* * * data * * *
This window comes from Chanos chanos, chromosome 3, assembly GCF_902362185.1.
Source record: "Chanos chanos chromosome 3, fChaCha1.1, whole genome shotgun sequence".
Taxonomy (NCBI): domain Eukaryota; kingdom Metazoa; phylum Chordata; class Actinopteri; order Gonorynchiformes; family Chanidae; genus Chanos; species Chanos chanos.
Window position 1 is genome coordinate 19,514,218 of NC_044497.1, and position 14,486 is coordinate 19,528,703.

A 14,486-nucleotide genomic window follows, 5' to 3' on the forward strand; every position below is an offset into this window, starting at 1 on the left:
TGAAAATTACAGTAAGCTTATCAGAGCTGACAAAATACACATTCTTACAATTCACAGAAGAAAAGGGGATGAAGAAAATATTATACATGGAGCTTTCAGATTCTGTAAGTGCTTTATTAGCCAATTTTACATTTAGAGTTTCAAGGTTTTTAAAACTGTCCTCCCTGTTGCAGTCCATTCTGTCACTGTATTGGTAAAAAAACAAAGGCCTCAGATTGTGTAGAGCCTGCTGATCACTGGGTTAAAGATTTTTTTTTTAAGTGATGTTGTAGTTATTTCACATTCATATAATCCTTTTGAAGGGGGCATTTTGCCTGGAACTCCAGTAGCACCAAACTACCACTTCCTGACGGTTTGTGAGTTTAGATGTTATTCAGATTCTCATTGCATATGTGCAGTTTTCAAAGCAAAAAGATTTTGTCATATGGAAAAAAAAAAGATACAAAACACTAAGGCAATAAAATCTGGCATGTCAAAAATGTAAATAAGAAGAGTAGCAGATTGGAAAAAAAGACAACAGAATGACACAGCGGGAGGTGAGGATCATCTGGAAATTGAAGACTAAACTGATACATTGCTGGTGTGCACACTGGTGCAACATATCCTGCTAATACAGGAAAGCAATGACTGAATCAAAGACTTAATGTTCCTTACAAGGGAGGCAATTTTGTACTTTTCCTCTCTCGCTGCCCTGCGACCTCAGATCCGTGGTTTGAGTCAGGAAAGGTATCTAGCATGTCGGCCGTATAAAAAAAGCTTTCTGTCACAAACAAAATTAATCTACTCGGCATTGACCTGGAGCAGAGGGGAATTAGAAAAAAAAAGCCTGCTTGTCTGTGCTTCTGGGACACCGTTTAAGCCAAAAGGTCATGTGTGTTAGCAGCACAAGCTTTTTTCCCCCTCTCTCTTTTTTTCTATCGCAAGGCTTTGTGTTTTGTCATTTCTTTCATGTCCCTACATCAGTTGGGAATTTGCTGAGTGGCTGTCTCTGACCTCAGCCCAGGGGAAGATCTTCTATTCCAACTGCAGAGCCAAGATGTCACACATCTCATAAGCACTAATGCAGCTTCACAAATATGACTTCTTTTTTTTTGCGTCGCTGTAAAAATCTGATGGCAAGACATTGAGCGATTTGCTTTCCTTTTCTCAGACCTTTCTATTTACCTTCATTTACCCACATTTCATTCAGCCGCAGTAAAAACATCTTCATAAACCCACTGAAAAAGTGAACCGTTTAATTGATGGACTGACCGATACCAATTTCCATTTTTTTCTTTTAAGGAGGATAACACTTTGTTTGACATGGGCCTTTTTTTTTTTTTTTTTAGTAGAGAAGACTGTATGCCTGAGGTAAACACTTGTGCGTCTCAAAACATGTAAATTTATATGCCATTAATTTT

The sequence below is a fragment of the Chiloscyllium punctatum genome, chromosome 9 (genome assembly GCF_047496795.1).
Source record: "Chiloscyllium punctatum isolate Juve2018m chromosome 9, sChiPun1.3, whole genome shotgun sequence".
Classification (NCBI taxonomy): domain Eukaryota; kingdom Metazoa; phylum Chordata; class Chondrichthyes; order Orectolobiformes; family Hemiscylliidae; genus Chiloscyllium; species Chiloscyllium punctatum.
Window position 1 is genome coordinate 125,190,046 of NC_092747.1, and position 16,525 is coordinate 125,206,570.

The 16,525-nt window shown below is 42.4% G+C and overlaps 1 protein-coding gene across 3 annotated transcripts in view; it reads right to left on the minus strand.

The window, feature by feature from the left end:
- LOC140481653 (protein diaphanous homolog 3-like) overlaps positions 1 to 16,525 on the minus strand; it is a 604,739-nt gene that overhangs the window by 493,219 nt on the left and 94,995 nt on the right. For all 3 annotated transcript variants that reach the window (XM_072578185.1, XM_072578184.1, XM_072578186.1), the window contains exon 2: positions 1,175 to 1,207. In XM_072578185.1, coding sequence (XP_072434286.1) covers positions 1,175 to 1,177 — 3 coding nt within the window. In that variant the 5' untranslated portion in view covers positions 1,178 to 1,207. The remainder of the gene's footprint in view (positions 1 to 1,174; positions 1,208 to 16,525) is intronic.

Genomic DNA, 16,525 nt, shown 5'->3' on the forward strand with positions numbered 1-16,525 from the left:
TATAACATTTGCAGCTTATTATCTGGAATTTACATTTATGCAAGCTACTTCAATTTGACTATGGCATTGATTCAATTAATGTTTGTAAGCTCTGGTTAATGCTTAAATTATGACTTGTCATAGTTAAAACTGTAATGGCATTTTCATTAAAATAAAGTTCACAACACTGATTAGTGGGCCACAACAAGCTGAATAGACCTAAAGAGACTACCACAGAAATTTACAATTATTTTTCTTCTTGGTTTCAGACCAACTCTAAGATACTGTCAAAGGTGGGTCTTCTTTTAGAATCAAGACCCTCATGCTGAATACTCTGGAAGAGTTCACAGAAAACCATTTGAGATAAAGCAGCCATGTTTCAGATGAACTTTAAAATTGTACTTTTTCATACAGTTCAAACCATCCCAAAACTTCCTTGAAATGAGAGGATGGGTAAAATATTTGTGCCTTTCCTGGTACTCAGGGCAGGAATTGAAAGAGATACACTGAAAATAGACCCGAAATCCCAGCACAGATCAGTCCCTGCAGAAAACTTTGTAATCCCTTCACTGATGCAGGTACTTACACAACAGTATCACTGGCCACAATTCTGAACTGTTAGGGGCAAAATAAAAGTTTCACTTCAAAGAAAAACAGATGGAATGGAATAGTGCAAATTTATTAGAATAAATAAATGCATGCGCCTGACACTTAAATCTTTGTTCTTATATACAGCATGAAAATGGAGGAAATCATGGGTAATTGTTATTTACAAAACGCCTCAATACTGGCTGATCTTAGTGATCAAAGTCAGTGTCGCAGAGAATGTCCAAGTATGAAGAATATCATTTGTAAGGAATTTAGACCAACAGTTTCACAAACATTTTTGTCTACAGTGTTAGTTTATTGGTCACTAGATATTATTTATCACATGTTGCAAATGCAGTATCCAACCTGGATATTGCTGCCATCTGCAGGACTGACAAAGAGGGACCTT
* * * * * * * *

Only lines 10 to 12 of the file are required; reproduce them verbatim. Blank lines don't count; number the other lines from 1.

Window position 1 is genome coordinate 125,190,046 of NC_092747.1, and position 16,525 is coordinate 125,206,570.

The 16,525-nt window shown below is 42.4% G+C and overlaps 1 protein-coding gene across 3 annotated transcripts in view; it reads right to left on the minus strand.

The window, feature by feature from the left end: